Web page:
Raleigh reached out to LuteNet over the neural network.
“Is she really the Tetrarch’s daughter, Lootie?”
“The bio records match. I see now the ones on the passenger manifest are indeed fake. She is who she says she is.”
Jillian, oblivious to this exchange, replied to Granny’s statement. She held both her hands out palms up and said, “Yes it could, but only if I were to be used as a bargaining chip of some sort. I don’t want that, not at all. I’m running away from home and trying to escape my father, not go back to him. If I understand your rules correctly, you have to at least consider my request before using me for other purposes, like political imprisonment or holding me for ransom.”
Raleigh’s brows furrowed. He was intrigued now, despite himself.
He said, “Running away? Why are you running away? It seems to me you had the ultimate life. Tetrarch Thrall is one of the wealthiest and most powerful men in the galaxy. You could have whatever you wanted. Literally.”
She crossed her arms again (under those perfect breasts, he noticed) and sighed, looking up into the vast artificial sky above them.
“It’s a long story.”
Raleigh thought he and Granny should stop sharing glances. The Quartermaster stared back at him wide-eyed now, utterly amazed at this twist of fate, her dropped cigar momentarily forgotten.
Out loud Raleigh said, “Well, since you have officially requested consideration we will port you over to our ship. In light of your family and lineage, I think you will understand if we keep you confined for the time being.”
The look of irritation crossing her face made him add, “You can have my cabin. I’m sure it’s not up to your usual standards, but it’s the best we can do.”
She frowned at that and said, “I’m not some princess, expecting to be waited on hand and foot.”
Behind them another female passenger lounging at the lagoon shouted out, “Porter! Oh, Porter! Where did that man go? You there, Robot! Bring me another drink!”
Granny smirked and Raleigh raised an eyebrow.
Jillian said, “Okay, you do realize this is first class, right? They treat us well here. No, I don’t expect first class service on a pirate ship. I’ll pull my own weight.”
Granny gave her a skeptical look that said, “We’ll see.”
Raleigh said, “Lootie, port myself and Ms. Thrall over to the Mule, to my cabin.”
Jillian and the Captain popped out of existence.
Granny watched as a humanoid serving bot walked by, carrying a tray with a drink for the passenger requesting it.
She nabbed the concoction off the tray as the robot passed and took a long sip.
She smacked her lips and said, “Not bad. I always wanted to travel first class.”
The robot showed up at the lady’s chair, bending down with the empty tray.
“Where’s my drink?”
The robot turned to look at the tray and its electronic irises widened. It straightened and walked back toward the bar.
Granny knocked back the rest of the drink and tossed the cup on the floor. She headed toward the corridor and said, “Lootie, make a note of all present on this level and elsewhere in the passenger zone. Let me know if there are any other surprise VIPs on board. Like this one, who you assured us did not exist but actually does.”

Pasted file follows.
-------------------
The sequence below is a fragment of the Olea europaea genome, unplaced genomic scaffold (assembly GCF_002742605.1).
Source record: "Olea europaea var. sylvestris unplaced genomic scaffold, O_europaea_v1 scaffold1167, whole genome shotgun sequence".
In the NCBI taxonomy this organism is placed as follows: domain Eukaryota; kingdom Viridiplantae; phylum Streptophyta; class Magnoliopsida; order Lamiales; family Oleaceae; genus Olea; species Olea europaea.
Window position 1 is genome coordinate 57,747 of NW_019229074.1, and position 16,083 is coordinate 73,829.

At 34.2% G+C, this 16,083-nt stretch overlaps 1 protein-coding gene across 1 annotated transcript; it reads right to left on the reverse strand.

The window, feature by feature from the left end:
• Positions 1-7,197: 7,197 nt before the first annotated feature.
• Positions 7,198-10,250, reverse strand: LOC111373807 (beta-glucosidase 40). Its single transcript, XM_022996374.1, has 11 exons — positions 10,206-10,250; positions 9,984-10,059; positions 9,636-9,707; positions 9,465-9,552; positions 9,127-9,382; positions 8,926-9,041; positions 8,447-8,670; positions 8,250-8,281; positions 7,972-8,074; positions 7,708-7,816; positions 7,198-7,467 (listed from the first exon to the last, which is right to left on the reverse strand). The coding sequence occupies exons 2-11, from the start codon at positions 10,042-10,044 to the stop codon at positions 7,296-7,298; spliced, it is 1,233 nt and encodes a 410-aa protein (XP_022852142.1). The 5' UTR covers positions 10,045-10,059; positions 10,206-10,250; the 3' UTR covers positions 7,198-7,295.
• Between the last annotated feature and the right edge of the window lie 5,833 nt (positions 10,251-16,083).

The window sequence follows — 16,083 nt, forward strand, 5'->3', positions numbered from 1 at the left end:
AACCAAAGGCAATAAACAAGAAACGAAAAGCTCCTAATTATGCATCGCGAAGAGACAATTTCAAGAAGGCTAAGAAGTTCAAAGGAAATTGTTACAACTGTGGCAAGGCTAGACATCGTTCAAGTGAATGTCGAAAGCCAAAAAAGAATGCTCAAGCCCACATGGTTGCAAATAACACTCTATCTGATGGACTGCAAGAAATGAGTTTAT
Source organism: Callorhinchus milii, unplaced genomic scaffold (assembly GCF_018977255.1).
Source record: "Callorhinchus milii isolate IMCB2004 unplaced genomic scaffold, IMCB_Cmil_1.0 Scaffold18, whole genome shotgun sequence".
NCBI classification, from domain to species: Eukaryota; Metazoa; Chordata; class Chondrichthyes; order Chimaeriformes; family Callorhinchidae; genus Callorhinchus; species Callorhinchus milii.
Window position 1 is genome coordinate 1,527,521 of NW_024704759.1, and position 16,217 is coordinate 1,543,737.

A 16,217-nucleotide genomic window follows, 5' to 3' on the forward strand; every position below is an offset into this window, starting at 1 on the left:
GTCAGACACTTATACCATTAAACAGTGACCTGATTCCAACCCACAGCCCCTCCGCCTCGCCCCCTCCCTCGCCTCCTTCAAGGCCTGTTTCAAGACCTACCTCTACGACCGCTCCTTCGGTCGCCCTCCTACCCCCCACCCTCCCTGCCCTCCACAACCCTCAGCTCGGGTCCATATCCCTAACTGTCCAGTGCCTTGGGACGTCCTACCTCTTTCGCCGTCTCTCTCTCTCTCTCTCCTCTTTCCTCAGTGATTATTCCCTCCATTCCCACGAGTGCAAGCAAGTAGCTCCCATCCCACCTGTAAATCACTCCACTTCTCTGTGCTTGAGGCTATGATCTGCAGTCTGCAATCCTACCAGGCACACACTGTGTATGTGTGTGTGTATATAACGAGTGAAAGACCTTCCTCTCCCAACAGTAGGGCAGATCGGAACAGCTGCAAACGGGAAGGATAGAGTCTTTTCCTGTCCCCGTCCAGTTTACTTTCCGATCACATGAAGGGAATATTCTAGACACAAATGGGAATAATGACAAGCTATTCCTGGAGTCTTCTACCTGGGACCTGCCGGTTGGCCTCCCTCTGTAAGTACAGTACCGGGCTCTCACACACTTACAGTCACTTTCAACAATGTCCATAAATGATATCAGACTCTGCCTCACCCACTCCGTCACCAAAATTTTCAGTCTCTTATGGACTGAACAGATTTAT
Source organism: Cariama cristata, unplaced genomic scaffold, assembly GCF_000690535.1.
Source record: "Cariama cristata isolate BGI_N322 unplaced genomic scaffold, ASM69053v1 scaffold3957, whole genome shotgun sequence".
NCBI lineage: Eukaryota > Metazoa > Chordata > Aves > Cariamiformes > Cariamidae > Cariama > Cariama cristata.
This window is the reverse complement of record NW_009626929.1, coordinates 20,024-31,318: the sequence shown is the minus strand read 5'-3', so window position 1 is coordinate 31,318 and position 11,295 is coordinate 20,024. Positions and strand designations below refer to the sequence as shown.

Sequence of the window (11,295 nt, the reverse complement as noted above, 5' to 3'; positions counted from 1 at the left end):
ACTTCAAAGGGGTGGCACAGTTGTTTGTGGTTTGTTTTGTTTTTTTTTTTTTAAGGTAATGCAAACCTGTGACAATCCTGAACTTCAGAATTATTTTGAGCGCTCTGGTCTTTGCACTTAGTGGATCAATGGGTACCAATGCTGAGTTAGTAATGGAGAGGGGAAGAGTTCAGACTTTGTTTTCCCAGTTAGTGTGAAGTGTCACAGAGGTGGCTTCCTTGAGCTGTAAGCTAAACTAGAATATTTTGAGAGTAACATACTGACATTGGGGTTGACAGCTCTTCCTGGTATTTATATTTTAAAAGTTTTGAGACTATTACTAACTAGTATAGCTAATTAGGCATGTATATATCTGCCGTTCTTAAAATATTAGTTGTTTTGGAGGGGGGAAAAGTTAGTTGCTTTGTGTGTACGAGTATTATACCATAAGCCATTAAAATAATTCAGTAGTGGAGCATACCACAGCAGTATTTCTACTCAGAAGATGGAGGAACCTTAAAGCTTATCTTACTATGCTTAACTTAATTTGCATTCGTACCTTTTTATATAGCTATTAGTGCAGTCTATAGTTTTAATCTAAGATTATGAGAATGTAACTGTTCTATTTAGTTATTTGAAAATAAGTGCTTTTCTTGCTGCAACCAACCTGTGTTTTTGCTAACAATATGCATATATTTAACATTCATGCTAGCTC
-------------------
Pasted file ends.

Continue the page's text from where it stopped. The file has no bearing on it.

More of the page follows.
LuteNet ignored the jab. She said, “Will do, Quartermaster Wilcox.”
The elevator door opened and Granny stepped inside.
“Take me to the indents, Lootie.”
The door closed and the capsule whisked her away.
Raleigh scooped up the clothes he slept in off the bed and tossed them in a laundry chute. The cabin seemed small, especially in comparison to the luxury liner’s first class accommodations they had so recently been enjoying.
“Sorry about the clutter,” he said. “I wasn’t expecting company.”
“That’s okay.” She spread her arms and said, “You realize these are the only clothes I have?”
He couldn’t help himself, and glanced appreciatively at her perfect body in the white bikini. But he made it a quick glance.
He said, “We’ll have somebody bring you a uniform. If you ask Lootie, she’ll make sure it gets done. As for your stuff on the other ship, probably best to just leave it there for now. You can retrieve it after we make Port Ryan at Lute.”
She nodded and glanced around the cabin. She decided it was not bad, really. Besides the bed there was a desk, a small bar and sink, a door to a closet, and another to a bathroom. One wall was devoted to a holovision center, currently showing the disabled Aquamarine floating nearby.
It seemed very cozy, and she suspected that since it was the Captain’s cabin, all the other quarters on the ship were probably a lot smaller.
Raleigh said, “Okay? Just stay put for a while until we get everything sorted out. I’ve got to go back over there.”
She nodded. As he turned away she caught his arm. He looked back, eyebrows up.
“Captain? I’m not just doing this to get out of my family paying ransom or anything. I really do want to . . . avoid going home.”
He smiled. “And to do that, you’d even be willing to become a pirate?”
“Yes. I think so. I mean, how hard can it be, right?”
“It can get you killed, for one thing.”
She shrugged. Even her shoulders were shapely, he thought. He quickly brought his eyes back up.
She said, “Lots of things can get you killed.”
He said, “We’ll talk more.”
With that, he popped away as Lootie ported him back to the Aquamarine.
Jillian looked around the cabin’s interior once more.
She sat down on the edge of the bed and noticed the sheets smelled like him. She pulled back the top blanket and tucked herself in, pulling the covers up to her neck.
Her head on his pillow, she stared up at the ceiling and took a deep breath, filling her lungs with his scent.